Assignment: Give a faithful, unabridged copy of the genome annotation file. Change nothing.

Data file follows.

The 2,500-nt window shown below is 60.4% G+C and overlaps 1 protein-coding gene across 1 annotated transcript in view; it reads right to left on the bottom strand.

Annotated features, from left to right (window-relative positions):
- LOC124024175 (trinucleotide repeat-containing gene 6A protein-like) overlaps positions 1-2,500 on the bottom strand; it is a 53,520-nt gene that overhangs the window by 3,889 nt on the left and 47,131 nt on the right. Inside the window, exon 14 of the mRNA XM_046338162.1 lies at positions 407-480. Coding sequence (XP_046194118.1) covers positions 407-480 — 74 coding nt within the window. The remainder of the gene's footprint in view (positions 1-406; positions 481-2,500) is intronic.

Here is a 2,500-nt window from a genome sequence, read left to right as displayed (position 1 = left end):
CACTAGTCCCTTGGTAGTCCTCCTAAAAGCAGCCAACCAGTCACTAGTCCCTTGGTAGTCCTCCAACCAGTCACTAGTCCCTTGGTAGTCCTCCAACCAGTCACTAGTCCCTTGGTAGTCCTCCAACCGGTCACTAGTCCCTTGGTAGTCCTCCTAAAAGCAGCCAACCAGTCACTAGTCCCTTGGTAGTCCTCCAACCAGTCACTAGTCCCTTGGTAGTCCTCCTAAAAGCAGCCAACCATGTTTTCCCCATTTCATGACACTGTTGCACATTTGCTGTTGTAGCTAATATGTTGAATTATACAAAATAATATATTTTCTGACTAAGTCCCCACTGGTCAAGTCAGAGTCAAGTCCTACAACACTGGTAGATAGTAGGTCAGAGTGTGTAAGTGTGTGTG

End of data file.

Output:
The 2,500-nt window shown below is 60.4% G+C and overlaps 1 protein-coding gene across 1 annotated transcript in view; it reads right to left on the bottom strand.

Annotated features, from left to right (window-relative positions):
- LOC124024175 (trinucleotide repeat-containing gene 6A protein-like) overlaps positions 1-2,500 on the bottom strand; it is a 53,520-nt gene that overhangs the window by 3,889 nt on the left and 47,131 nt on the right. Inside the window, exon 14 of the mRNA XM_046338162.1 lies at positions 407-480. Coding sequence (XP_046194118.1) covers positions 407-480 — 74 coding nt within the window. The remainder of the gene's footprint in view (positions 1-406; positions 481-2,500) is intronic.

Here is a 2,500-nt window from a genome sequence, read left to right as displayed (position 1 = left end):
CACTAGTCCCTTGGTAGTCCTCCTAAAAGCAGCCAACCAGTCACTAGTCCCTTGGTAGTCCTCCAACCAGTCACTAGTCCCTTGGTAGTCCTCCAACCAGTCACTAGTCCCTTGGTAGTCCTCCAACCGGTCACTAGTCCCTTGGTAGTCCTCCTAAAAGCAGCCAACCAGTCACTAGTCCCTTGGTAGTCCTCCAACCAGTCACTAGTCCCTTGGTAGTCCTCCTAAAAGCAGCCAACCATGTTTTCCCCATTTCATGACACTGTTGCACATTTGCTGTTGTAGCTAATATGTTGAATTATACAAAATAATATATTTTCTGACTAAGTCCCCACTGGTCAAGTCAGAGTCAAGTCCTACAACACTGGTAGATAGTAGGTCAGAGTGTGTAAGTGTGTGTG